The Barack Obama administration asked a US appeals court Monday to overturn a recent ruling that struck down part of a controversial anti-terrorism law, arguing the judge's decision could cause "irreparable harm" to US security, AFP reports.
Last week's ruling by Judge Katherine Forrest blocked a section of the National Defense Authorization Act, signed by the US president at the end of last year, which authorized the detention of US citizens accused of supporting terror groups.
The judge's decision last Wednesday invalidating the part of the measure came after a group of scholars and lawyers filed a court challenge, arguing that the law's "Homeland Battlefield" provision could see them locked up indefinitely for speaking their minds.
The measure, signed into law by Obama last New Year's Eve, allowed the US military to detain anyone accused of supporting the Taliban or Al-Qaeda until "the end of hostilities."
But lawyers for the US Justice Department argued in their emergency petition before a court in New York that law-abiding plaintiffs had nothing to fear from the law.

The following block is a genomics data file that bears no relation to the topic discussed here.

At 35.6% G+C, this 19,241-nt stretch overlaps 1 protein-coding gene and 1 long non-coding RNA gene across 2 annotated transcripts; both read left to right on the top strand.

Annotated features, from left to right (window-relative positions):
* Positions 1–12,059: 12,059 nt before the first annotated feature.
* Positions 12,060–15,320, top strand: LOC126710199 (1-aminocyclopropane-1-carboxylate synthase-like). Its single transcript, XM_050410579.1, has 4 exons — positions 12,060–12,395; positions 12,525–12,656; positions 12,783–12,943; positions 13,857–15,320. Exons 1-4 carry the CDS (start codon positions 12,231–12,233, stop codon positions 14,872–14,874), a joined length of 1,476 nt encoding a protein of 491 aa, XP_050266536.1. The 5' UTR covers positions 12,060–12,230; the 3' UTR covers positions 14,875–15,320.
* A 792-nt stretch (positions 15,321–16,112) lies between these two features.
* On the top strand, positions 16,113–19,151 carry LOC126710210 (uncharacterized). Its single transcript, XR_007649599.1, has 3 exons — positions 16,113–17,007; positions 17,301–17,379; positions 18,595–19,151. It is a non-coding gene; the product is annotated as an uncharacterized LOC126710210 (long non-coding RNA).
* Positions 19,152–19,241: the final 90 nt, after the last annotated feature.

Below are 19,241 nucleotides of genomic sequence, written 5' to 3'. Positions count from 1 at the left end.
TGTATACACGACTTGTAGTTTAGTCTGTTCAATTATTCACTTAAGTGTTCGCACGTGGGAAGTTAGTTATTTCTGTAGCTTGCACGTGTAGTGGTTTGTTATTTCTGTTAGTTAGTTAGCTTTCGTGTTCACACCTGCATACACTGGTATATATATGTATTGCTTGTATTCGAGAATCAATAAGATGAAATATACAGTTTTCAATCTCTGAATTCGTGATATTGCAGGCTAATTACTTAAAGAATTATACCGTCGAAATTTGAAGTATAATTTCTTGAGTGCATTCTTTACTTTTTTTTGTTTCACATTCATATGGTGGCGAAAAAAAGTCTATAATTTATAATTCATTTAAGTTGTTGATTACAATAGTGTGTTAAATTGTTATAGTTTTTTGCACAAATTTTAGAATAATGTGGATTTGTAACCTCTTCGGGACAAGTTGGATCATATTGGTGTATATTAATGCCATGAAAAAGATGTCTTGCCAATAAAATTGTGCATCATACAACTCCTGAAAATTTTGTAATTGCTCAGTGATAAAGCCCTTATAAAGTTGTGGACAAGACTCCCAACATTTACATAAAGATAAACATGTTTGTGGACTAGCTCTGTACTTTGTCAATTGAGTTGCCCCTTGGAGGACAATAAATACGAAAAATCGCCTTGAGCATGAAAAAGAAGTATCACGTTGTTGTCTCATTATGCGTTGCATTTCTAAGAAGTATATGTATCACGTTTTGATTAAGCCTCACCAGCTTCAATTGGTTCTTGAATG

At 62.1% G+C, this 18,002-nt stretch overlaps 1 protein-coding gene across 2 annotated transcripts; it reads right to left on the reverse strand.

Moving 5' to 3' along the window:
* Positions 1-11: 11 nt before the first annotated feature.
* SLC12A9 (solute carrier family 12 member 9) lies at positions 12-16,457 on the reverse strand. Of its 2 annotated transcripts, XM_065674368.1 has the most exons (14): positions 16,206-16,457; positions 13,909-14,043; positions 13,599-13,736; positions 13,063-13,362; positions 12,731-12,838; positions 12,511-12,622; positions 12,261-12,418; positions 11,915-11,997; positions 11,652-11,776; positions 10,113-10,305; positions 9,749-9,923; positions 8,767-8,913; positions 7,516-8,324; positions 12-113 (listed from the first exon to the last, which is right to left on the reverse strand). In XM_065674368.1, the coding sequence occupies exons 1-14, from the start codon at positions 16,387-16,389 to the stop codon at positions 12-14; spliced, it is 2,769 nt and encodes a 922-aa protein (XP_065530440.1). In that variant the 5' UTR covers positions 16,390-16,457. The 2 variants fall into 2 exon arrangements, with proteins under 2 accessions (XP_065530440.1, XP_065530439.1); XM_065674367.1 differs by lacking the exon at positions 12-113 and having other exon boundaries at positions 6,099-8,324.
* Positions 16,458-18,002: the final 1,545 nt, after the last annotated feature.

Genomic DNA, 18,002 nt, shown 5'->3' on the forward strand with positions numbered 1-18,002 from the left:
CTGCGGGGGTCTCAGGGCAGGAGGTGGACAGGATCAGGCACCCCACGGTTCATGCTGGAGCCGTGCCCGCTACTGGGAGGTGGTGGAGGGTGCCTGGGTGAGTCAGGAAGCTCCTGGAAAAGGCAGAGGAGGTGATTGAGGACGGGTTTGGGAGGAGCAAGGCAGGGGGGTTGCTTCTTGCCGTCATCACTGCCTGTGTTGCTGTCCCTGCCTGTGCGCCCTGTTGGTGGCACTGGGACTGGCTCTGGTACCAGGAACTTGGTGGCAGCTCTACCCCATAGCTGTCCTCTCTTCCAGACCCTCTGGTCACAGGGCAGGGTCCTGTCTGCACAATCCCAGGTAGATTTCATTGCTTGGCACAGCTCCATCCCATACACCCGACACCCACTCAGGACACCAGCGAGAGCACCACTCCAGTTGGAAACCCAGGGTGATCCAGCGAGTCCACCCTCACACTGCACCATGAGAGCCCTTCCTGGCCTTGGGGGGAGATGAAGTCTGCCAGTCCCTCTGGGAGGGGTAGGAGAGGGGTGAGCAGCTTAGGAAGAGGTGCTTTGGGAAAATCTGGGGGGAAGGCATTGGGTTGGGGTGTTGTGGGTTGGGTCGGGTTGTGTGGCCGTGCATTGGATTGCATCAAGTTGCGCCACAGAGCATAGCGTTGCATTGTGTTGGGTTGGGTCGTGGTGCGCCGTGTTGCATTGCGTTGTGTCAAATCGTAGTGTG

"This is a suit brought by a handful of journalists and activists who, based on their stated activities, are in no danger whatsoever of ever being captured and detained by the US military," the department said in its filing obtained by AFP.
The government added that the ruling ties the president's hands as "commander in chief" of US military forces by weakening his "central legislative authority for the ongoing military operations against Al-Qaeda, the Taliban, and associated forces.
The suit was brought by activists, including former New York Times journalist Chris Hedges and outspoken academic Noam Chomsky, who said the law was vague and could be used to curtail reporters' and other civilian citizens' right to free speech guaranteed under the US Constitution's First Amendment.
They argued that the Fifth Amendment, guaranteeing Americans' legal rights, also was threatened.